The University of Aberdeen researchers are developing a new generation magnetic resonance imaging technology called Field-Cycling MRI:
The new scanner will make visible features not currently seen in conventional MRI. This improved sensitivity and specificity should lead to a better understanding of key diseases, result in more rapid and accurate diagnosis, and eventually pave the way for new treatments.
Professor Lurie, Chair in Biomedical Physics, University of Aberdeen, said: “We are tremendously excited about the potential for this scanner which uses new technology called Fast Field-Cycling MRI.
“We believe it has the potential to gain new insight into processes that give rise to disease, involving the complex interactions of atoms, molecules and cells in the body. Fast Field-Cycling MRI promises to be even more sensitive than conventional MRI at picking up these disease processes.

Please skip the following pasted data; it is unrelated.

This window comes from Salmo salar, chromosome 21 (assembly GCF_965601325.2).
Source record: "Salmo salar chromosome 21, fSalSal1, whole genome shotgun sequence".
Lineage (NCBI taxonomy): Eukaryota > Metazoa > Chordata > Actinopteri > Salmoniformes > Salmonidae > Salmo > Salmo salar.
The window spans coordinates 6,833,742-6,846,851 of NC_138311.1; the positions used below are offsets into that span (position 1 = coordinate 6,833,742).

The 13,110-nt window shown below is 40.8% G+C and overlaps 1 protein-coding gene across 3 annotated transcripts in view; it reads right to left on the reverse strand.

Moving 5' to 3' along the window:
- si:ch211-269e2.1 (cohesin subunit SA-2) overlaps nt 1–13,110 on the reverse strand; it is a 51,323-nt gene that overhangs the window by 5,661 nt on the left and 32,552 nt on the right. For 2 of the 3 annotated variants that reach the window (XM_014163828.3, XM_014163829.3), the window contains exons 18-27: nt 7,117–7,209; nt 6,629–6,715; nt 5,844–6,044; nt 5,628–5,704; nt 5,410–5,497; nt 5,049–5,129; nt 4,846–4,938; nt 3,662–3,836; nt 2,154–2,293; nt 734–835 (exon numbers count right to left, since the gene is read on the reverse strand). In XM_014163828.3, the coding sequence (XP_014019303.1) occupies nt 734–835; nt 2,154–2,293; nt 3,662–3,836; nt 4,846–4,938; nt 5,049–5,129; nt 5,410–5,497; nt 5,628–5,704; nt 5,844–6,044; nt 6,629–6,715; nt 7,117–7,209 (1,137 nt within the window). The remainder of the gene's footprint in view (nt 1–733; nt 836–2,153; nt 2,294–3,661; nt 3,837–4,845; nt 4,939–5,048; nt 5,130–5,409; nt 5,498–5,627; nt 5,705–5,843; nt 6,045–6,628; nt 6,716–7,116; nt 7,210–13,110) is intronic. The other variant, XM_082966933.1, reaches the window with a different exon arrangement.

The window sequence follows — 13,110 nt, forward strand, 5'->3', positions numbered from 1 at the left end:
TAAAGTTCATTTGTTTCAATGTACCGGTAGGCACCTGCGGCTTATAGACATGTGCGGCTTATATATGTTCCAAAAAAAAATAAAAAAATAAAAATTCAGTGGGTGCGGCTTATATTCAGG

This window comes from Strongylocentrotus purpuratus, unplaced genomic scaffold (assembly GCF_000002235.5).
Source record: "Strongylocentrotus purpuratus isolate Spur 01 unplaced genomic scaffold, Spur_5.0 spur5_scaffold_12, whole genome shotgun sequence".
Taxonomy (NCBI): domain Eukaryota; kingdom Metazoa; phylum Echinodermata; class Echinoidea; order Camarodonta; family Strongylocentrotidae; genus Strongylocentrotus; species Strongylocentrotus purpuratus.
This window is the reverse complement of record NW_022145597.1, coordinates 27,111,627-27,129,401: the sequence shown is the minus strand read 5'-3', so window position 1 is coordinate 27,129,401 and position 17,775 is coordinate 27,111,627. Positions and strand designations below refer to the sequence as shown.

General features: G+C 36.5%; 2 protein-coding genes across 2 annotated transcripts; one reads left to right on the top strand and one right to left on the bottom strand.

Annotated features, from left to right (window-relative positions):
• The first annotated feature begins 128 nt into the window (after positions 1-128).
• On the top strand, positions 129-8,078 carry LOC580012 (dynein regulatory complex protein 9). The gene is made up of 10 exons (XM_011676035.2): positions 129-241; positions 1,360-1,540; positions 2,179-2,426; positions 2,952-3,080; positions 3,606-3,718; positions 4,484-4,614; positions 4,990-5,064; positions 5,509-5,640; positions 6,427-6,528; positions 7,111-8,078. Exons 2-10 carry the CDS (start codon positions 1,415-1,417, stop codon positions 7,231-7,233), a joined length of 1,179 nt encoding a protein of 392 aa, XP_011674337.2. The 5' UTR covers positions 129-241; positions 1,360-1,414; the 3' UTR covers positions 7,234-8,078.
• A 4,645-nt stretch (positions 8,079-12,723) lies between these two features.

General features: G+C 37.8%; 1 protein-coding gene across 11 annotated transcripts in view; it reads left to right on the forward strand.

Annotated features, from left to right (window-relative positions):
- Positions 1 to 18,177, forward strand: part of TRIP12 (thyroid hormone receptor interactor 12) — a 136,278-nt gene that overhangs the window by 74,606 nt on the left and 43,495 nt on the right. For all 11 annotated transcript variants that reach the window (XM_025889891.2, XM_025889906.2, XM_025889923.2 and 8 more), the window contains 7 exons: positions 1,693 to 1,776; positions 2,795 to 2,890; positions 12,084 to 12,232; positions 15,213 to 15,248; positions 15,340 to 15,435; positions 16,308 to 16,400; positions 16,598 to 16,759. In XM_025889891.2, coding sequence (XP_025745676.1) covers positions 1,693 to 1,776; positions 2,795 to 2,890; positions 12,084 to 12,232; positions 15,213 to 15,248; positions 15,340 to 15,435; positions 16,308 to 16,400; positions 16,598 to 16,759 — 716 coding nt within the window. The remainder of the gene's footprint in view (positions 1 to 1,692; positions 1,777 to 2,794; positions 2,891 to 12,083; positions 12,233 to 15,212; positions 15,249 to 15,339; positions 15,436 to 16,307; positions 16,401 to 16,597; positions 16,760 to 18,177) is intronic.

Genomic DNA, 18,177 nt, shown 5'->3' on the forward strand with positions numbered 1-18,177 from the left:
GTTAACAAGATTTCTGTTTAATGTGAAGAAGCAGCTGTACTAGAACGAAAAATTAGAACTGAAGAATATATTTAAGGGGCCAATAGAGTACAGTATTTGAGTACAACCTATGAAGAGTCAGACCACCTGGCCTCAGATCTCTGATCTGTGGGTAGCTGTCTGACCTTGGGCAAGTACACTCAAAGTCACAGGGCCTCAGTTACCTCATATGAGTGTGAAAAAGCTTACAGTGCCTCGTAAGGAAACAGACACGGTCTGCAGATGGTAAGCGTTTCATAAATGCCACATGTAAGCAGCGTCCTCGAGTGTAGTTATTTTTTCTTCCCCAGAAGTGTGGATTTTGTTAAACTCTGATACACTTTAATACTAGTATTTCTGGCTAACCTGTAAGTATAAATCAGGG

“This technology breaks the first rule of conventional MRI which is that the magnetic field is held constant while the image is being obtained.
“What we will do with our new scanner is to switch the magnetic field rapidly while the image is being obtained. In this way, we will be able to record information about how molecules behave at a whole range of magnetic fields.
“It is a bit like having at our disposal a hundred or more MRI scanners, each one operating at a different magnetic field – but all in the one scanner. The big advantage is that the new scanner will produce images of the body that will tell clinicians important information about disease processes at a much earlier stage.
“One area of research that will benefit in particular is the role of proteins in diseases. The malformation and malfunctioning of proteins is at the core of many diseases and disorders such as Alzheimer’s, Parkinson’s disease and Multiple Sclerosis. Aberdeen University’s Institute of Medical Sciences has world-leading research teams in all of these areas, and the lead scientists are closely involved with the new MRI research.
“A clearer vision of the protein changes that occur in such disorders could lead not only to a better understanding of the disease process itself, but to more rapid and accurate diagnosis and eventually new treatments.”